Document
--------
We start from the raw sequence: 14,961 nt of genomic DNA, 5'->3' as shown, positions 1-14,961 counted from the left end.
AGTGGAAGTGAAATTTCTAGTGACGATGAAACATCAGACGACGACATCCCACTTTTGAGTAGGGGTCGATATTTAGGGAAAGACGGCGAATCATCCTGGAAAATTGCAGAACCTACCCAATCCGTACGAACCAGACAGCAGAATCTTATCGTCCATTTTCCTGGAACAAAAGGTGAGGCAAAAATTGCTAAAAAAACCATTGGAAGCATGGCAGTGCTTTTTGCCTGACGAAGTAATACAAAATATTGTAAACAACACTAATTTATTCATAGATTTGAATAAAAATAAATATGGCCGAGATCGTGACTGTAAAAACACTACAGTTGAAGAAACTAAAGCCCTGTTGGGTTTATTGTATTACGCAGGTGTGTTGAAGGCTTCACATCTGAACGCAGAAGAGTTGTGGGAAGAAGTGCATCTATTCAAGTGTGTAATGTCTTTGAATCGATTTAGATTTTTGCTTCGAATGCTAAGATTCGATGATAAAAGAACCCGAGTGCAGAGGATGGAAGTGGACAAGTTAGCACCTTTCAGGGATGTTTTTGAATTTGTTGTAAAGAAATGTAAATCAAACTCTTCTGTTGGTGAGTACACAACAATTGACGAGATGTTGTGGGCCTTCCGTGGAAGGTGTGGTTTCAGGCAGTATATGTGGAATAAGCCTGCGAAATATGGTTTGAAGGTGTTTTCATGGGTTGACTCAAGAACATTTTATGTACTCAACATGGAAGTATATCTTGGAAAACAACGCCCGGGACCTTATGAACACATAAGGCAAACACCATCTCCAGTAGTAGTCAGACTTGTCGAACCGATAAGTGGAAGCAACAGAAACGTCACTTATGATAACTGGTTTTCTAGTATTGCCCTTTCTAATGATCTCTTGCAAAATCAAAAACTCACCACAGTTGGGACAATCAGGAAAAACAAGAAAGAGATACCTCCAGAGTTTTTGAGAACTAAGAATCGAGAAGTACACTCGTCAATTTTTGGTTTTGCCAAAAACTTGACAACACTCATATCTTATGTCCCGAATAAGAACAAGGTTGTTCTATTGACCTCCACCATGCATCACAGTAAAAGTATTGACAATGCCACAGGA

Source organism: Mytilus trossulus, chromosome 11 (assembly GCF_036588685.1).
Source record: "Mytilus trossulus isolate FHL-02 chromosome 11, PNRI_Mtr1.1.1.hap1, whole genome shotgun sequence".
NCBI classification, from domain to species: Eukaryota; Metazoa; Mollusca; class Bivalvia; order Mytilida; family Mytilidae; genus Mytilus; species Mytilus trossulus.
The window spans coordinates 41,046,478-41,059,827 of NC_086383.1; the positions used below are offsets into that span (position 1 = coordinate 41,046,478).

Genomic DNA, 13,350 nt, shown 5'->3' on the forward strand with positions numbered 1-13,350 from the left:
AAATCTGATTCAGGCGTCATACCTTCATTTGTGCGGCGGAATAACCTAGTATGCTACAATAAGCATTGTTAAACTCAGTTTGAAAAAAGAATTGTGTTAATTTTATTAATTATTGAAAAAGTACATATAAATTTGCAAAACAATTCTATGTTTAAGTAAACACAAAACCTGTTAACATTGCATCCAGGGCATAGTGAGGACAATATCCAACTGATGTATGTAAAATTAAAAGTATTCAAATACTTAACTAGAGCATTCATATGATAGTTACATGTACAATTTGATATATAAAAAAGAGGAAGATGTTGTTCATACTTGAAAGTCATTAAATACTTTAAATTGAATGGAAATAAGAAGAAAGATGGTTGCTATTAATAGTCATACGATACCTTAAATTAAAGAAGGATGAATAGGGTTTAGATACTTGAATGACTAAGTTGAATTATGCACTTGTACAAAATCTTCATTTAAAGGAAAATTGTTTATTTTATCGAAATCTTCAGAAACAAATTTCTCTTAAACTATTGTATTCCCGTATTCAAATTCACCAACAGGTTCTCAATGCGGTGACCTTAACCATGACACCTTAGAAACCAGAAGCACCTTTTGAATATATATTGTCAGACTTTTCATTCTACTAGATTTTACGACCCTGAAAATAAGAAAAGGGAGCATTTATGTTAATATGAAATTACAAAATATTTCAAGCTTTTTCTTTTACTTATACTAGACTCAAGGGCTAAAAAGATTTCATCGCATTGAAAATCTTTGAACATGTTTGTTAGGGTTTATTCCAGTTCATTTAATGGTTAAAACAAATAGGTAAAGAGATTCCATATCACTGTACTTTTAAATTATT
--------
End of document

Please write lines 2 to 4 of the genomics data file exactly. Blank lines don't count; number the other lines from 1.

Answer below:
AGTGGAAGTGAAATTTCTAGTGACGATGAAACATCAGACGACGACATCCCACTTTTGAGTAGGGGTCGATATTTAGGGAAAGACGGCGAATCATCCTGGAAAATTGCAGAACCTACCCAATCCGTACGAACCAGACAGCAGAATCTTATCGTCCATTTTCCTGGAACAAAAGGTGAGGCAAAAATTGCTAAAAAAACCATTGGAAGCATGGCAGTGCTTTTTGCCTGACGAAGTAATACAAAATATTGTAAACAACACTAATTTATTCATAGATTTGAATAAAAATAAATATGGCCGAGATCGTGACTGTAAAAACACTACAGTTGAAGAAACTAAAGCCCTGTTGGGTTTATTGTATTACGCAGGTGTGTTGAAGGCTTCACATCTGAACGCAGAAGAGTTGTGGGAAGAAGTGCATCTATTCAAGTGTGTAATGTCTTTGAATCGATTTAGATTTTTGCTTCGAATGCTAAGATTCGATGATAAAAGAACCCGAGTGCAGAGGATGGAAGTGGACAAGTTAGCACCTTTCAGGGATGTTTTTGAATTTGTTGTAAAGAAATGTAAATCAAACTCTTCTGTTGGTGAGTACACAACAATTGACGAGATGTTGTGGGCCTTCCGTGGAAGGTGTGGTTTCAGGCAGTATATGTGGAATAAGCCTGCGAAATATGGTTTGAAGGTGTTTTCATGGGTTGACTCAAGAACATTTTATGTACTCAACATGGAAGTATATCTTGGAAAACAACGCCCGGGACCTTATGAACACATAAGGCAAACACCATCTCCAGTAGTAGTCAGACTTGTCGAACCGATAAGTGGAAGCAACAGAAACGTCACTTATGATAACTGGTTTTCTAGTATTGCCCTTTCTAATGATCTCTTGCAAAATCAAAAACTCACCACAGTTGGGACAATCAGGAAAAACAAGAAAGAGATACCTCCAGAGTTTTTGAGAACTAAGAATCGAGAAGTACACTCGTCAATTTTTGGTTTTGCCAAAAACTTGACAACACTCATATCTTATGTCCCGAATAAGAACAAGGTTGTTCTATTGACCTCCACCATGCATCACAGTAAAAGTATTGACAATGCCACAGGA

Source organism: Mytilus trossulus, chromosome 11 (assembly GCF_036588685.1).
Source record: "Mytilus trossulus isolate FHL-02 chromosome 11, PNRI_Mtr1.1.1.hap1, whole genome shotgun sequence".